Following from last week’s article on Real-time Analytics, here is the second of my three-part blog series on Real-time Analytics.
This week we, at CyByte, are excited about the upcoming Real-time Analytics Webinar: Tableau & Power BI which will be held on Feb 2nd, 2018 at 1:00 PM EST. As we prepare for the webinar, I wanted to give you an overview of the two technologies we will be expounding in the webinar.
Interactive data garners more attention than plain content. Visual processing is coded into our brains, we understand images, illustrations and graphics better than the text that accompanies it. Tableau leverages this power of the human mind to process visual data and offers us ground-breaking, user-focused, agile analytics tools to take data visualization to the next level.
Having said this, it is important to mention that Tableau is not a stand-alone product, it is a business intelligence-focused brand with a product ecosystem that is all about data visualization, business intelligence and real-time analytics.
What differentiates it from other business intelligence tools is the fact that a Tableau user doesn’t have to be a programmer to use the software. By feeding data into the software, users can create stunning visual reports and dashboards using just their creativity. This makes it a widely accessible tool; it can be used by anybody – a student or an employee – to translate data into actionable insights.
Another distinctive fact is that Tableau can operate with voluminous or miniscule amounts of data depending on the requirement. It can run on ordinary computers as well as advanced enterprise systems and can conduct ad-hoc analysis of massive data sets in seconds. Since it can connect directly with cloud and local data sources, be it enterprise data warehouses or excel sheets or web-based databases, and import data at tremendous speeds, no third-party software is necessary.
Tableau’s Product Ecosystem
Tableau offers a set of five major products out of which, Public and Reader are free versions. Server and Desktop however are offered with a 14-day free trial period, after which they are converted to paid software.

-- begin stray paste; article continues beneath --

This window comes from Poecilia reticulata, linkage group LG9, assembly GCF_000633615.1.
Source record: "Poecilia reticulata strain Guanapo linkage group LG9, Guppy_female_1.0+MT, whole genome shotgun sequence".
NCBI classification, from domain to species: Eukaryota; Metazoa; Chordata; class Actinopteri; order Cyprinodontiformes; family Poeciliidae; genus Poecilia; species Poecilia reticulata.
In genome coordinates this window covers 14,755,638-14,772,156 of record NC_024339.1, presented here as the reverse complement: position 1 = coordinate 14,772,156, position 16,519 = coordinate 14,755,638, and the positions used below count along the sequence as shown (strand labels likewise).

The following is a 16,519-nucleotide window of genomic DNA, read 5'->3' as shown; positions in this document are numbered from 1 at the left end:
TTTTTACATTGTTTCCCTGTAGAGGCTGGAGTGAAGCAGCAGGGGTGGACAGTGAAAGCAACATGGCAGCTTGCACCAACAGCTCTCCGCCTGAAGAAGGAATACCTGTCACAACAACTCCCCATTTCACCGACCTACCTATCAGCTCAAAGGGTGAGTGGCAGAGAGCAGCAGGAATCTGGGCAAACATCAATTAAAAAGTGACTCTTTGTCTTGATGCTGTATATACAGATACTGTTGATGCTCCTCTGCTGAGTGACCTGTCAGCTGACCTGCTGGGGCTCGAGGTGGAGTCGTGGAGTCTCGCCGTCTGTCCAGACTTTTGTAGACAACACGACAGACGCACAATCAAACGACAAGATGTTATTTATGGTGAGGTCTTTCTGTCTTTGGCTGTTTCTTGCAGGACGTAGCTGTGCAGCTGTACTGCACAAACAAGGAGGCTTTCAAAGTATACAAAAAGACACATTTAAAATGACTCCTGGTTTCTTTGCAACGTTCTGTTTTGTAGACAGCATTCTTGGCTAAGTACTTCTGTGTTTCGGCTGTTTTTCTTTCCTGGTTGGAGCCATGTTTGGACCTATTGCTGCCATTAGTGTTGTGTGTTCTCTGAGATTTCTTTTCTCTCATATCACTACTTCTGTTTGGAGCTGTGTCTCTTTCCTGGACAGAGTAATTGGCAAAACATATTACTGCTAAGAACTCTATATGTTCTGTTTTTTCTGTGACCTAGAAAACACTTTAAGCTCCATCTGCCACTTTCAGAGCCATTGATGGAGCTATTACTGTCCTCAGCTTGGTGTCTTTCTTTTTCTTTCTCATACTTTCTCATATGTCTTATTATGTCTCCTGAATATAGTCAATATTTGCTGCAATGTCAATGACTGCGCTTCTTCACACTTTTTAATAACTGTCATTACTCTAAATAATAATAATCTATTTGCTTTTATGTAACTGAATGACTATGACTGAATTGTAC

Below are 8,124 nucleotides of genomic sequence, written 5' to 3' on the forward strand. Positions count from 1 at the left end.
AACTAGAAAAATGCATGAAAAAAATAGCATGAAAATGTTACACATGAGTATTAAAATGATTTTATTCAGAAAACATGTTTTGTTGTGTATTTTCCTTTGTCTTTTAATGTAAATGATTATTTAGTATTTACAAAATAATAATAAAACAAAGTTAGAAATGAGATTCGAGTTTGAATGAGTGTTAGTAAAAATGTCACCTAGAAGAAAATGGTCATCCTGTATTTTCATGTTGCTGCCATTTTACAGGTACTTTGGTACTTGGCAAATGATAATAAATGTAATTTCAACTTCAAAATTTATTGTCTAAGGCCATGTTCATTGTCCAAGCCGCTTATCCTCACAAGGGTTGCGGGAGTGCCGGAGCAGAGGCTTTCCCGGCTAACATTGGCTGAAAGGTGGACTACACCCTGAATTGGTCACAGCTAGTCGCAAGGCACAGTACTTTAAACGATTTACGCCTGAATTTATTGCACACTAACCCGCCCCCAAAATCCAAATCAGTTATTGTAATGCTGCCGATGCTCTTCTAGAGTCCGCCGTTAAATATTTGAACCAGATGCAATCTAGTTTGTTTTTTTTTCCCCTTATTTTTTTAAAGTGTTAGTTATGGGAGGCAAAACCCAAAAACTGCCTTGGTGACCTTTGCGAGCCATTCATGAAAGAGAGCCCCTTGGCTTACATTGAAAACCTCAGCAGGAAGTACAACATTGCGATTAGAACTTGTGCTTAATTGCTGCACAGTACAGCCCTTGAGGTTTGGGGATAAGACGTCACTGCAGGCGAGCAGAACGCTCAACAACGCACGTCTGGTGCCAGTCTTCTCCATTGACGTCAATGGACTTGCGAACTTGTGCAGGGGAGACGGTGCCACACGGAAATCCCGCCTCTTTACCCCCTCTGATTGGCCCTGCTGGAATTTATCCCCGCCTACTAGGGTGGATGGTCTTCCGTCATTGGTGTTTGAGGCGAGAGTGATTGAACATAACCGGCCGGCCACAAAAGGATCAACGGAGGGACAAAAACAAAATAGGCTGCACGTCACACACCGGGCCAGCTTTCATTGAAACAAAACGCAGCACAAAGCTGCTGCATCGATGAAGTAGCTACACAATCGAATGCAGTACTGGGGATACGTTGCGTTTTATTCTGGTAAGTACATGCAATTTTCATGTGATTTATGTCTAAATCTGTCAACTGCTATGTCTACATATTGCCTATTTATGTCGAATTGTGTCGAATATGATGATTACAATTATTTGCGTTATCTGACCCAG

As a data visualization tool, Tableau relies on its own unique invention – a database visualization language called Visual Query Language (VizQL) which is a clever combination of a Structured Query Language (SQL) and a graphics rendering descriptive language patented by the company. Using this language as a base, Tableau offers a comprehensive suite of products to turn any data into stunning, interactive visuals:
- Desktop – A classic Tableau tool that allows any user to drag, drop and analyze data with using a program, script or code, it can connect directly to data sources, import the information and create interactive, insightful dashboards and analytical reports within minutes. It comes in a Personal and Professional version for individual and corporate users respectively and emphasizes the development capabilities of this tool.
- Server – Acting as a centralized, on-premise storage for all Tableau workbooks, this product was created mainly for enterprise users. As such, it offers rapid, browser-based analytics without the need for coding, programming and scripting and automatic data refresh. It can be used by anyone, anytime with free online tutorials.
- Online – A hosted version of Server, it takes the headache out of data visualization by offering interactive visuals and rapid ad-hoc analysis with the added ability to share dashboards across the organization and outside the company with customers and stakeholders. It also offers the same cloud distribution, workbook editing and automatic refresh capabilities as Server and can be scaled up or down as business performance and needs.
- Public – This is a free software that is good for people practicing Tableau or for sharing publicly available data through interactive visuals. Since it offers development capabilities, it is a bit more advanced than Reader but since the developed workbooks have to be saved to Tableau’s public cloud, it is cannot be used for analyzing proprietary information. The Premium version offers data privacy and raises the bar on the size of data sets.
- Reader – Another free to use product Reader is ideal for those who want to view and interact with shared Tableau workbooks, but not develop them. It lets users open Tableau workbooks, also called “packaged workbooks,” saved by Desktop users in a distinct way so that the data and the visualizations are saved in the same file.
This is all about Tableau and its product, the next part of the series will talk about the benefits of the software why you should be using it if you aren’t already doing so. Look out for the next blog titled Tableau: Why you should be using it